Several years ago I made a new friend, her name is Carol. Carol and I met while “on the stump”, her as the Democratic nominee for Lieutenant Governor and me as the Democratic nominee for Insurance Commissioner. For months we traveled Georgia giving speeches, answering questions, and asking for votes. On many occasions we sat through each other’s speeches each of us growing to respect, then eventually to like, the other. By the end of the elections in November 2011, we were friends.
Along with all state-wide, elected Democrats we lost, but neither Carol nor I spent any time licking imaginary wounds. We were women of action and leapt sure footedly from one jagged outcropping to the next. I returned to lobbying for truth, justice, and self-insured health benefits; and to satisfying my passion for all things olive and olive oil by launching Olive Crazy. Carol, who had been the general manager of a newspaper, became a television personality, newspaper food columnist, and returned to what she had always been, an artist.
A few weeks ago Carol texted me to say that her paintings were going to be exhibited at the Macon Arts Alliance in downtown Macon, Georgia. I hadn’t seen Carol since we shared a quick bite last spring and was looking forward to seeing her and whichever of her adorable sons she would inevitably bring along.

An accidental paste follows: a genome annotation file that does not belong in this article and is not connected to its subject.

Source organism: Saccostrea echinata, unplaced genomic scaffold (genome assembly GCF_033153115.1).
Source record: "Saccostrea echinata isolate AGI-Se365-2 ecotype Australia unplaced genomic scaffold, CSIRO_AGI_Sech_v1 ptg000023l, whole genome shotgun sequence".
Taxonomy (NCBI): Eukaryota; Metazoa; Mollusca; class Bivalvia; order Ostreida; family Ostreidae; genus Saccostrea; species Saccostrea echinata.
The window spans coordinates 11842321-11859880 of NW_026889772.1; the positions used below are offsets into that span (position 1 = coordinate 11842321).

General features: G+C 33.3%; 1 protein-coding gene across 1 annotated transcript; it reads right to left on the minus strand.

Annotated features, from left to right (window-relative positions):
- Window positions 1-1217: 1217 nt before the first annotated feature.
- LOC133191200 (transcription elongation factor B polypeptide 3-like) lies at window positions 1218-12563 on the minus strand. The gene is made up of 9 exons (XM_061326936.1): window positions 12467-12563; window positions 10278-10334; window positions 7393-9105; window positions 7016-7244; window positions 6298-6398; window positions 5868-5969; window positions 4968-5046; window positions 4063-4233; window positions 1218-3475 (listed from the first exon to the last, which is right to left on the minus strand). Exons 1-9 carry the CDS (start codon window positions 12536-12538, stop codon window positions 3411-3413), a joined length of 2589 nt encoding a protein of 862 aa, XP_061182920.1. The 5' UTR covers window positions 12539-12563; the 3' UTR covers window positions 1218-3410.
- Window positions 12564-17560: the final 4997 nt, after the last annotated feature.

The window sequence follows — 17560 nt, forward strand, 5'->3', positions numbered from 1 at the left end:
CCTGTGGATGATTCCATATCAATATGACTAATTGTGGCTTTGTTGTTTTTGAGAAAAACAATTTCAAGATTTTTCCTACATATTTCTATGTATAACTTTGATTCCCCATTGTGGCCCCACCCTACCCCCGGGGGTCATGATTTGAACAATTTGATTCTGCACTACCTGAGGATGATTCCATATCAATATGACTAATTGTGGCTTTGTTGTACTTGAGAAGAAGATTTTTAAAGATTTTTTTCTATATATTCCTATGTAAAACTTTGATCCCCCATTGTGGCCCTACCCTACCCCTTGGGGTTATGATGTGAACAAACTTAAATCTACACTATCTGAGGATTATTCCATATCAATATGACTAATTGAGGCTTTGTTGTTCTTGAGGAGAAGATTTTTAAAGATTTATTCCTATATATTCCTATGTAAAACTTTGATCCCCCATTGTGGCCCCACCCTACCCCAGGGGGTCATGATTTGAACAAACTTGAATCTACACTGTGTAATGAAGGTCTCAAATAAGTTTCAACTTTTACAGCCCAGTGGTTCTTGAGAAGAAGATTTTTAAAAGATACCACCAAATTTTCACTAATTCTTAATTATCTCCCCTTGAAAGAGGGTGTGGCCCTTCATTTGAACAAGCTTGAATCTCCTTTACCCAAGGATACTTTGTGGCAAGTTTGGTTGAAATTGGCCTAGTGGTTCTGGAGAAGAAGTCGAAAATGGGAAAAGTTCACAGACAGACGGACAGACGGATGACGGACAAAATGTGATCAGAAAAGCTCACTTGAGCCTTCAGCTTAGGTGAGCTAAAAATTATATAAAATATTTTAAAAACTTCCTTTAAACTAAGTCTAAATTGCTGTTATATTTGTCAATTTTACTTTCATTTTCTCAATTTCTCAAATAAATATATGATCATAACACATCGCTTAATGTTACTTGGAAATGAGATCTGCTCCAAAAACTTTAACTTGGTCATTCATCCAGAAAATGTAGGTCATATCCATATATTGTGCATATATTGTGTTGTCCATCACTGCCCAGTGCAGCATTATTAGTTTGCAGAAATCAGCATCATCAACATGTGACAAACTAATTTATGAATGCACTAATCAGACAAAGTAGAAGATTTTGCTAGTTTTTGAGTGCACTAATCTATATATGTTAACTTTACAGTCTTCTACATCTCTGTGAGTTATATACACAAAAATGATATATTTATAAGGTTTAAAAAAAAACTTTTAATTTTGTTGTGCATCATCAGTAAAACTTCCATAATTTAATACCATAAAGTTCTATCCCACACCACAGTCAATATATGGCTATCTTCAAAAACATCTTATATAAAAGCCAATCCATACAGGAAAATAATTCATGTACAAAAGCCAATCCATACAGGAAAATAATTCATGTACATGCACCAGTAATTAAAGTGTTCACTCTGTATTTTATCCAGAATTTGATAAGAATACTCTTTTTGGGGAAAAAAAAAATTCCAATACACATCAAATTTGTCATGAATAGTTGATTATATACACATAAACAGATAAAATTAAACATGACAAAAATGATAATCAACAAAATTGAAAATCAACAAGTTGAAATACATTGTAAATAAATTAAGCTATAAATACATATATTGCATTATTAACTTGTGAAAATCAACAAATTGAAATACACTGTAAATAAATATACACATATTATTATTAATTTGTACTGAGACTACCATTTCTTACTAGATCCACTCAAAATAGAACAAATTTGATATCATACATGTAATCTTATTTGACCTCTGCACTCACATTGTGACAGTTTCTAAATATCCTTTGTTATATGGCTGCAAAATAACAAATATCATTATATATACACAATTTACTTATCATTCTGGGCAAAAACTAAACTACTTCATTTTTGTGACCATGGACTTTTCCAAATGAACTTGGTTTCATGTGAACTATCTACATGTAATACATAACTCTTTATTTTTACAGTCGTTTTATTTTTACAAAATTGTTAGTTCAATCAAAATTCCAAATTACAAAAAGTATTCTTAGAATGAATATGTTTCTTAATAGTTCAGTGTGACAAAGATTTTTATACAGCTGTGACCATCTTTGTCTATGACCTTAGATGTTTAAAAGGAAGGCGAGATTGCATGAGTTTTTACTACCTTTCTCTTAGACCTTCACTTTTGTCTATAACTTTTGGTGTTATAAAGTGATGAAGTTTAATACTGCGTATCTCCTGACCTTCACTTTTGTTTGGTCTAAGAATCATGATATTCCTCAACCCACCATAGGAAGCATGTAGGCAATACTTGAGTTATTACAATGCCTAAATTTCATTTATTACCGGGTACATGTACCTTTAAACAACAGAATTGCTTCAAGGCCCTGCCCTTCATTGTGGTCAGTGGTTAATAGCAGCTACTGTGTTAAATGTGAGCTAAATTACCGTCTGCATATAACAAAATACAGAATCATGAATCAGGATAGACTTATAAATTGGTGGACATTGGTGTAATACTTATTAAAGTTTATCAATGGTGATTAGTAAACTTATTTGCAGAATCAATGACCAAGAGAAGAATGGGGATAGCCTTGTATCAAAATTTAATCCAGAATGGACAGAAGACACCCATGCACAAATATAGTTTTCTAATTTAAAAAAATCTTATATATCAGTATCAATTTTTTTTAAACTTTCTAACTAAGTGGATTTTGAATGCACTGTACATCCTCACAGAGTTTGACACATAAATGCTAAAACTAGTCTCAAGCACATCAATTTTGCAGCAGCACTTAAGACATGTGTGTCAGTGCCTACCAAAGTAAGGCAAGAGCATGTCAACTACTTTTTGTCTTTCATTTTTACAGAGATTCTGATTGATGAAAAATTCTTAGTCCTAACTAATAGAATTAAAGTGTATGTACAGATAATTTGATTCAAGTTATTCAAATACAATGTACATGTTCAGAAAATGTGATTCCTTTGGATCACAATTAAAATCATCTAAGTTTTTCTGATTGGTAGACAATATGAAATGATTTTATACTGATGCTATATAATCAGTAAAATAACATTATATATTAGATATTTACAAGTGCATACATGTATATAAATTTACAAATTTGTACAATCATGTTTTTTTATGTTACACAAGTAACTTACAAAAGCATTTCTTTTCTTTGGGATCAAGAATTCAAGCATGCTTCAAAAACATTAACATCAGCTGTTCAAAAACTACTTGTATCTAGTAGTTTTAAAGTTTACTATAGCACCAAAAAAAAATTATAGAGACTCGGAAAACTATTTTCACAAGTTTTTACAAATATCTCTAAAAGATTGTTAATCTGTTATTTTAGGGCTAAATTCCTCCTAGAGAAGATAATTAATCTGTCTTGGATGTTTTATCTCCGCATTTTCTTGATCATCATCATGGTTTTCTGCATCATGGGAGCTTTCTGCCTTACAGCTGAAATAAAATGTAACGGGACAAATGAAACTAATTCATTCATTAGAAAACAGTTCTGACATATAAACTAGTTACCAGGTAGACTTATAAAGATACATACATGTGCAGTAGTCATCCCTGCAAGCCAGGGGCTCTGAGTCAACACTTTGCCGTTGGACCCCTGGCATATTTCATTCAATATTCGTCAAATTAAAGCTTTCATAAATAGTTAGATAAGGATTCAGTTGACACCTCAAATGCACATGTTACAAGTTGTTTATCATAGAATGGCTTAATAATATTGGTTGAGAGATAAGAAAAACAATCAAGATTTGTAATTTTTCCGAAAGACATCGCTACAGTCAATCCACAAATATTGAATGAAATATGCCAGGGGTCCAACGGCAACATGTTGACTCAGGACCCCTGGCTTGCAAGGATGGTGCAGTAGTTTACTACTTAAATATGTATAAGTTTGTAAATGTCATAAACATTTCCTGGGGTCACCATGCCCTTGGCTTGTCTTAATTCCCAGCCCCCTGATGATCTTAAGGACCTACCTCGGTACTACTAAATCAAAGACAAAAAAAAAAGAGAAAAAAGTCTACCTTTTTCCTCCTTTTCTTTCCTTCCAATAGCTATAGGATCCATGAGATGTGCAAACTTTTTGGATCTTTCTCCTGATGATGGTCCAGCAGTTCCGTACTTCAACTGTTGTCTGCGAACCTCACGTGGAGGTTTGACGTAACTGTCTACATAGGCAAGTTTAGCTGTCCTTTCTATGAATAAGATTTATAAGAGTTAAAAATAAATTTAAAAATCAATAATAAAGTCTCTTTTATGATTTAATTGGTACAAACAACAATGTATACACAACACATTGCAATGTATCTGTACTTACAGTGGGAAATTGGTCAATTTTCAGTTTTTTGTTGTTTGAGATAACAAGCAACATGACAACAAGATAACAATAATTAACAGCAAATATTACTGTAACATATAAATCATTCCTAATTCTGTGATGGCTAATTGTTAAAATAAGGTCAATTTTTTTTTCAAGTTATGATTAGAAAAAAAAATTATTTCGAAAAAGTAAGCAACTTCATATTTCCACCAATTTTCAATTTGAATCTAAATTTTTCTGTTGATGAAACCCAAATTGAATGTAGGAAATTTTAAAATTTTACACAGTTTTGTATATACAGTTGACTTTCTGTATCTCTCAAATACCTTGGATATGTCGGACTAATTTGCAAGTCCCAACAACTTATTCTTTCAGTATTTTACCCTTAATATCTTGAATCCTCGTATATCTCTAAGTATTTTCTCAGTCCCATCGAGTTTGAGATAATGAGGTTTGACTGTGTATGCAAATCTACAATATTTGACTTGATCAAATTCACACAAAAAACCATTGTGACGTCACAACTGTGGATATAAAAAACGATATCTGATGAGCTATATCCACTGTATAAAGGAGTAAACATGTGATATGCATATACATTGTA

I left north Atlanta very early in the afternoon so I could make it through the city before the Friday exodus began. My traffic pattern calculations were correct and I arrived at the gallery with an hour to spare. No one but the curators were there when I arrived. I wondered how I would be able to kill an hour looking through Carol’s modest-sized collection before the showing actually began. As I stopped at the first painting I found out.
Carol’s paintings are complex. There is no other way to describe them. Each painting is covered in hand-written messages all of which are interwoven into faces, scenes, and in one an olive tree. The viewer must take the time to read the words, look up close for the visual surprises, and then again far away for some more surprises. After completing the circuit, I knew that this was art I wanted to own and I knew which piece. I quickly made my purchase and a curator placed a blue dot on the wall near the painting.
Carol arrived, wine was opened and the hoards descended. It wasn’t until the end of the evening and the showing was over that I could take any pictures for you. For most of the evening I stayed near the front door chatting and chatting. The number of people in the gallery was overwhelming. It is difficult to take photos of art that is blocked by a crush of admirers so I waited.
Again I had a surprise, most of Carol’s pieces had been sold. I have been to lots of exhibits and had never seen so many works sold in the first few hours of an opening. I was happy to see my friend’s talent recognized.
Later that evening, after dinner, I walked back to my car with Carol’s eldest son. I told him that I had made up my mind. I would like to commission Carol to paint a very special piece for me: Adam and Eve, the serpent, and the olive tree.
May the sun shine through your branches.